It’s the beginning of the federal campaign season, with political leaders and candidates heading out to neighbourhood barbecues, summer fairs and parades in a bid to get your vote.
Monday, there were three federal announcements of spending slated for Manitoba. Three.
Regional minister Shelly Glover was in Churchill along with Premier Greg Selinger to announce a $12.4-million Churchill Marine Observatory under the Canada Foundation for Innovation program. Government House Leader Peter Van Loan was in the RM of Rosser to extol the virtues of a government policy that installs defibrillators in community facilities. And MP Lawrence Toet (Elmwood-Transcona) made a funding announcement for The Forks.
Two more announcements are scheduled today. Candice Bergen, minister of state for social development, has an event planned that highlights government investments to improve accessibility for people with disabilities. And Mr. Toet is back at it, this time at Red River College.
NDP MP Pat Martin has decried the funding blitz, saying it’s been "a veritable orgy of pork barrelling since the day Parliament adjourned." He’s not that far off the mark. But it’s not uncommon for governments to push money into ridings in which they feel vulnerable.
This is the first time the federal election will occur on a fixed election date, despite the fact the legislation enacting it is more than eight years old. Prime Minister Stephen Harper pulled the plug early in 2008, when his party held a minority government. Since 2011, Mr. Harper has had a majority and thus could abide by the terms of the fixed election laws.
Elections Canada has voiced concerns fixed elections mean both government and opposition parties can spend money on advertising without limits. Once the official writ is dropped, however, advertising spending is capped and additionally, there can be no funding announcements.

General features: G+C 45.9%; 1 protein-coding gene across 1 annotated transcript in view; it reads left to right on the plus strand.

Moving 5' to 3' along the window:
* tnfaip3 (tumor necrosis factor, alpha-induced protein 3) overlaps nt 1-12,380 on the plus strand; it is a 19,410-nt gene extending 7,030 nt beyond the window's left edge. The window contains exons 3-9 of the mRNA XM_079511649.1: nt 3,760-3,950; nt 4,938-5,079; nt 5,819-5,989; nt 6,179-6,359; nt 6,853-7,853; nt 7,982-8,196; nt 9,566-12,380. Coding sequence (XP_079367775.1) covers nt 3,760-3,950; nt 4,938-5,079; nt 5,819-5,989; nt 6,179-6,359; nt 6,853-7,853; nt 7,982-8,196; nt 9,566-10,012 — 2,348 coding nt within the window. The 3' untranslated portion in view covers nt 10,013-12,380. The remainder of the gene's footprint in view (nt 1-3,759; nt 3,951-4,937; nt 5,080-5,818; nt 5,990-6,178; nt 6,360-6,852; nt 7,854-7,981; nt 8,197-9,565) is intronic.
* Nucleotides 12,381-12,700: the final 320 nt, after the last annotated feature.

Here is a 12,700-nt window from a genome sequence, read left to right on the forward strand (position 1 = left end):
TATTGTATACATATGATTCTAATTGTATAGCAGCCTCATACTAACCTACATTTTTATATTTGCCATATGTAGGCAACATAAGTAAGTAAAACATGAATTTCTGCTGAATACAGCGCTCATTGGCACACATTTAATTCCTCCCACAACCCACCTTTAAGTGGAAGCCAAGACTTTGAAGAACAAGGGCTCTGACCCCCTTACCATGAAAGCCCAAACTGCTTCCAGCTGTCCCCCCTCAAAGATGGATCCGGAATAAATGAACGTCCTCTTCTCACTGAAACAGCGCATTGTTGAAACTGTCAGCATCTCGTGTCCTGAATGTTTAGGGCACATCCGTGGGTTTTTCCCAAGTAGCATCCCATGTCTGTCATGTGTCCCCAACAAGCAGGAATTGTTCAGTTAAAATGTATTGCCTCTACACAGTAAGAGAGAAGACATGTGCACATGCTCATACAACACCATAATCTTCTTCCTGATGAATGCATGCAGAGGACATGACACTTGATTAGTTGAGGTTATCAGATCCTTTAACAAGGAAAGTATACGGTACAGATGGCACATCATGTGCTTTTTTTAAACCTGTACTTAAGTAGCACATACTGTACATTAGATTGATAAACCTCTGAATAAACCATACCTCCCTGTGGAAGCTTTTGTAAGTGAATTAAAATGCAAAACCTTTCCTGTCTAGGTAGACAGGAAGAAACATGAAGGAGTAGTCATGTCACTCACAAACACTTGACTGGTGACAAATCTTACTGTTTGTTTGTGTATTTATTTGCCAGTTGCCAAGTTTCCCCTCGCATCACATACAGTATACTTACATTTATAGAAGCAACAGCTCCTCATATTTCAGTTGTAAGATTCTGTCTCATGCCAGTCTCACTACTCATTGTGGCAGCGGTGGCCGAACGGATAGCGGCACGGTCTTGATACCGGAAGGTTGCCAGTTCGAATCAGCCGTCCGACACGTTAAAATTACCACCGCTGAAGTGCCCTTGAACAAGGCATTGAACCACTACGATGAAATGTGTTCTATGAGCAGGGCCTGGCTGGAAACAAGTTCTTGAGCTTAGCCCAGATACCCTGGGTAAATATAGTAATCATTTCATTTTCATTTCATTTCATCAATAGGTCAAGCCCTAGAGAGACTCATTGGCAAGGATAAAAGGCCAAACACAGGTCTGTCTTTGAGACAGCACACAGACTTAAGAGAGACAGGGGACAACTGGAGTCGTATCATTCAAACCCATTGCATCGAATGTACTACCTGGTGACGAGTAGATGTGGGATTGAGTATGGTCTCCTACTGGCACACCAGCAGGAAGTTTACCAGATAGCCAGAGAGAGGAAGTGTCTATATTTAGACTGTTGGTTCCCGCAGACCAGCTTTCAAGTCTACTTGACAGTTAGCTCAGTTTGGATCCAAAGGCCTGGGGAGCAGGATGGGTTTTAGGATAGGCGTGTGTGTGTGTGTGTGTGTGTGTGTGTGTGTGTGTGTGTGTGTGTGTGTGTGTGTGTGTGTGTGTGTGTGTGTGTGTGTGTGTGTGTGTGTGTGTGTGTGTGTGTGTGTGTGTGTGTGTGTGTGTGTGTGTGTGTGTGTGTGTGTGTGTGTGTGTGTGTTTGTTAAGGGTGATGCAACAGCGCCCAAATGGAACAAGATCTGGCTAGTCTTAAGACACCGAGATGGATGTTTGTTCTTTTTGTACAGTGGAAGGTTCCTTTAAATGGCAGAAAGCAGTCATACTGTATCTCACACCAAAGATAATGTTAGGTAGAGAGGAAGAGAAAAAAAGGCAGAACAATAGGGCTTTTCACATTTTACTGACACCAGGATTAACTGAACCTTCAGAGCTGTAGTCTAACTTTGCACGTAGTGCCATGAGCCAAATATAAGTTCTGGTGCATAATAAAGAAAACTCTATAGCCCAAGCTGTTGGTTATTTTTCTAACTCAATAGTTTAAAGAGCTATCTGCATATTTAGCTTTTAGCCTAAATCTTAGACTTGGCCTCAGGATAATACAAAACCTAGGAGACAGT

Thus, the recent spate of Conservative funding announcements and MP householder mail-outs along with party advertising buys are completely legal and legitimate.
Fixed election dates were meant to level the playing field for opposition parties. Constitutionally, there is a requirement that elections must be held no later than five years after the previous ballot, unless there were extenuating circumstances (such as war). Historically, that meant governments relied on internal polling and pork barrelling to shore up troubled ridings and they could pick the optimal opportunity to drop the writ. Governments could bide their time until they were certain the election results would be in their favour before making the walk to the governor general to dissolve government.
Now, with fixed election dates, there is no optimal time. It’s true, this means all parties now have a heads-up as to when the writ will be dropped, but it does so equally. There is no inside edge — the government doesn’t have the ultimate control.
And that’s a good thing.
Trying to set up limits as to what pre-election spending could be would only trample on the right to free speech, not only for parties but for interest groups as well. It would also impede government in its ability to provide funding for legitimate purposes — say for example if there were a disaster that required immediate government cash.
Let’s face it. The electorate isn’t stupid. Voters know when they’re being bought. At least with fixed election dates, the plethora of funding announcements can be viewed for what it is — attempts to buy the vote by a federal government on the ropes and desperate to get a bump in public opinion. And decisions at the polls can be made accordingly.
Editorials are the consensus view of the Winnipeg Free Press’ editorial board.